Forgive me, Suhana. Truly. What am I compared to you, the virgin daughter of a haji? I’m just the son of vegetable seller, with no job, as I’m sure your father says, right? I love you and our love is not wrong. It’s just that I don’t want you to waste your time on a man who has an uncertain future like me. You should marry that soldier who came to Goa Maria one day. You’ll be snapped up! There is no way you won’t get a good man who’s well off.
Once again, forgive me. In all sincerity I never for moment intended to hurt you, let alone do you any harm. I value you as highly as any man can. I’m going to marry Diana, the daughter of the fish merchant next to my father’s market stall. My father is getting old and I don’t want to raise his hopes too high. Approaching you and thinking I can have you is like raising my father way into the sky then letting him drop when your parents reject me. So I’ve chosen what’s right for me and for my father too.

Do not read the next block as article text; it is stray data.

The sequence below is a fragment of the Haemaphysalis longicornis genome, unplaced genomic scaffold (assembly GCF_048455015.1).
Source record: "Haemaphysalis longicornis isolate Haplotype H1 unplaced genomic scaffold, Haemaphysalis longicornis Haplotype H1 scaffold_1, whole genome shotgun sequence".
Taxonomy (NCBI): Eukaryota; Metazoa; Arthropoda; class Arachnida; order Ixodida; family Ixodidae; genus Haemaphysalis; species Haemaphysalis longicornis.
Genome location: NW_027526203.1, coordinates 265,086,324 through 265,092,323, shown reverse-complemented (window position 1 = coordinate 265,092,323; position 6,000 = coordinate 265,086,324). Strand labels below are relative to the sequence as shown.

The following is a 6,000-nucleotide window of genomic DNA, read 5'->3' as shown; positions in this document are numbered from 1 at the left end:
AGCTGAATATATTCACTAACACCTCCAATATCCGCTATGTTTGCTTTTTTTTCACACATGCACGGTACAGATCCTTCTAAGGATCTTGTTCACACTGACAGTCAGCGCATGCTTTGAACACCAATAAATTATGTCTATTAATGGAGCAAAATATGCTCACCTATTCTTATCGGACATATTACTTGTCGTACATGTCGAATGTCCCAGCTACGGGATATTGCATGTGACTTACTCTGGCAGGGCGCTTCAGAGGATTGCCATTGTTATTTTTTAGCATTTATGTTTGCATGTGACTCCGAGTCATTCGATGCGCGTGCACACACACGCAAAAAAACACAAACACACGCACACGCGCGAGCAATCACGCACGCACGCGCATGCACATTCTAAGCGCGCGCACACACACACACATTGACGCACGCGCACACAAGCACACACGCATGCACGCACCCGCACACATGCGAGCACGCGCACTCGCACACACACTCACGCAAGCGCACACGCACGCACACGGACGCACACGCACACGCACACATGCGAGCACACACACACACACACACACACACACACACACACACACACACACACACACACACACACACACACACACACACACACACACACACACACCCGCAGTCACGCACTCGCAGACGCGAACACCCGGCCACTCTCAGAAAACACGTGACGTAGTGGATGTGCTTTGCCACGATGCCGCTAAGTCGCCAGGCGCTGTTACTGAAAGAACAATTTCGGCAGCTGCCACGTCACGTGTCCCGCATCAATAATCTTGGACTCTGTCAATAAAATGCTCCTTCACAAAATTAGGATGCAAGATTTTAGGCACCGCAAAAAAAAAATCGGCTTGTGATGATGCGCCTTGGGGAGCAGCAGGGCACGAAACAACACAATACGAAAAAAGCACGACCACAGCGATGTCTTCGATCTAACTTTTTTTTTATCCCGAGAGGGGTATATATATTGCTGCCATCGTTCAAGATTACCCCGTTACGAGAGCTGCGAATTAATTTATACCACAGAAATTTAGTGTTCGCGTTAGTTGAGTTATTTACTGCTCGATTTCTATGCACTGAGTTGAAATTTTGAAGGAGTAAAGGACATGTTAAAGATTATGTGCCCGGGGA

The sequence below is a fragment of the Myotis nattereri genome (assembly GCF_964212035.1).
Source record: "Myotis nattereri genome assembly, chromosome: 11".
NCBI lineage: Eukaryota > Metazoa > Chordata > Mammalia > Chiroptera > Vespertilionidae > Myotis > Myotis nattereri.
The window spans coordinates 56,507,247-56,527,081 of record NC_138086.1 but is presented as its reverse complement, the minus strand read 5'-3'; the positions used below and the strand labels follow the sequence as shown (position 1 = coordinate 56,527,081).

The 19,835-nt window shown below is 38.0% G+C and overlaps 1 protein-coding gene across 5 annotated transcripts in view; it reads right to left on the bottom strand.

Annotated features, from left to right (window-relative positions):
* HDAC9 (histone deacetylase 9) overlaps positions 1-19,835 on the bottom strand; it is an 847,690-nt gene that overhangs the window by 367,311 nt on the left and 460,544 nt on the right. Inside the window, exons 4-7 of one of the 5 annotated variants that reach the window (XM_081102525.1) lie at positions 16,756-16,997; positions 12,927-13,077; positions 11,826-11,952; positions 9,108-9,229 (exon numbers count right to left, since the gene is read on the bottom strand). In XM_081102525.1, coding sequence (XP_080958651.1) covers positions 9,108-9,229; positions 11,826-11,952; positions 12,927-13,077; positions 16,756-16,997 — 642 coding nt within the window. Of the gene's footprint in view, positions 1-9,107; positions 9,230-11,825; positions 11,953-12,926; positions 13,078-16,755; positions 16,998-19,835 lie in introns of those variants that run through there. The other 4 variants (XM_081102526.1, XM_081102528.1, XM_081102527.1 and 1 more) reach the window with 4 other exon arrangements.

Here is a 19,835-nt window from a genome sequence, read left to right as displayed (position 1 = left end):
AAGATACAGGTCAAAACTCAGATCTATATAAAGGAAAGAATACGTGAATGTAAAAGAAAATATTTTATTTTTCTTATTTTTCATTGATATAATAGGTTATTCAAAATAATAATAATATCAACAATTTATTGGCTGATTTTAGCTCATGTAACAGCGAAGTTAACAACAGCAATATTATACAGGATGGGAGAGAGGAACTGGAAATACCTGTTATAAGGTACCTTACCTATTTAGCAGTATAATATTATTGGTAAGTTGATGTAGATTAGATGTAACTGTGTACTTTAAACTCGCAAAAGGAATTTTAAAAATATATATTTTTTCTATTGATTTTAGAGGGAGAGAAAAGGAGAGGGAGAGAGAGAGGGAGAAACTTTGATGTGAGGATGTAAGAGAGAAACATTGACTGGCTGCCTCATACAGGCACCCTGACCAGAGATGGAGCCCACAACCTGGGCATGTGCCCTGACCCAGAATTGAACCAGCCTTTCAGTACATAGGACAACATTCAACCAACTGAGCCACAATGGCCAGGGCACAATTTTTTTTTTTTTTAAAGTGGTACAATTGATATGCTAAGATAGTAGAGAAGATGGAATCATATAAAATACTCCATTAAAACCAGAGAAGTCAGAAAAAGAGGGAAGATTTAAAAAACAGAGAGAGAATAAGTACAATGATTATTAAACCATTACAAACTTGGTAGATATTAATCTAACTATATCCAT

But to me, Suhana, you will always be the goddess who motivates me. I promise I’ll meet you as soon as the wedding is over. Yet again, forgive me.
“Wanto doesn’t work here any more. He’s gone to his in-laws’ place and will probably be staying there with his wife,” the old man said, once he knew she’d read the letter. “So if you mean to wait around for him, I’ll tell you now, there’s no point.”
Suhana didn’t say anything. She knew her heart had been broken when she’d first heard the rumours. And now she had no longer had any idea what state her heart was in.
The afternoon prayers had been hours ago and now at the sunset, the call to prayers reached into the far corners of the village. Suhana was still sitting on the edge of the Goa Maria pool, waiting in vain. She just stared at the surface of the water, her face blank. Amidst the disappointment, hope, anger and sadness, everything mingled in the ripples from her dripping tears. If I throw myself in maybe Wanto will come and rescue me again, she thought.
At the deserted Goa Maria pool Suhana drowned herself. Wanto never did come back.